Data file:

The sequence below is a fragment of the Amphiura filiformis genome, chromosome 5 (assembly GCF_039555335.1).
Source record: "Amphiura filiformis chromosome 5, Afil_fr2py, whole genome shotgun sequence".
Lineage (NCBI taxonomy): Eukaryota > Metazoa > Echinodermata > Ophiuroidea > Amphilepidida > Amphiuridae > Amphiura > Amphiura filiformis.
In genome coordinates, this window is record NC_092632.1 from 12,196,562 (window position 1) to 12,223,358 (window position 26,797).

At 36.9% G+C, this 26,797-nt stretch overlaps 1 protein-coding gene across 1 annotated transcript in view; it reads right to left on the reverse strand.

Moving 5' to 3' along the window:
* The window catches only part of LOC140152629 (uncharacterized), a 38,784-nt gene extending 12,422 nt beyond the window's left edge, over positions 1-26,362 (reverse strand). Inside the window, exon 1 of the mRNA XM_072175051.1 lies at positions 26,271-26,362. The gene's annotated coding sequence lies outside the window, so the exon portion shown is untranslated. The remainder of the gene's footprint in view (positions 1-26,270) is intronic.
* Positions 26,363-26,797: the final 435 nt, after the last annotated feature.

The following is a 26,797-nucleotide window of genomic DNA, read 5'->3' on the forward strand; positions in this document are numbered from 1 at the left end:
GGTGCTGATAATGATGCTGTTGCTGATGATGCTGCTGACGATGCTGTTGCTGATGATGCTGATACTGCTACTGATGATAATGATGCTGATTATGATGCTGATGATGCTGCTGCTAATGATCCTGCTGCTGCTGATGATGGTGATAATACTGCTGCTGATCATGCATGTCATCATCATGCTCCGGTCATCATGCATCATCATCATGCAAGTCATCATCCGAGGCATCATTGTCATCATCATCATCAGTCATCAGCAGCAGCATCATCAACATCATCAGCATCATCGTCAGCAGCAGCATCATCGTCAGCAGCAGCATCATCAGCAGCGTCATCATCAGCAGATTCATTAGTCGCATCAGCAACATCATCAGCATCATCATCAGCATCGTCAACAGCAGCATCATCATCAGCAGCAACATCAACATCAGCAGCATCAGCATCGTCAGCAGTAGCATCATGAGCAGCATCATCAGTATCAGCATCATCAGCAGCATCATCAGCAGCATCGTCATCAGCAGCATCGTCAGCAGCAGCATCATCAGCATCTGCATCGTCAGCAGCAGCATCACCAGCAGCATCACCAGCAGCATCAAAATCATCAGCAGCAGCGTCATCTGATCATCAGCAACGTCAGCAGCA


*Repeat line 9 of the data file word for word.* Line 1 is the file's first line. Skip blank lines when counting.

The following is a 26,797-nucleotide window of genomic DNA, read 5'->3' on the forward strand; positions in this document are numbered from 1 at the left end: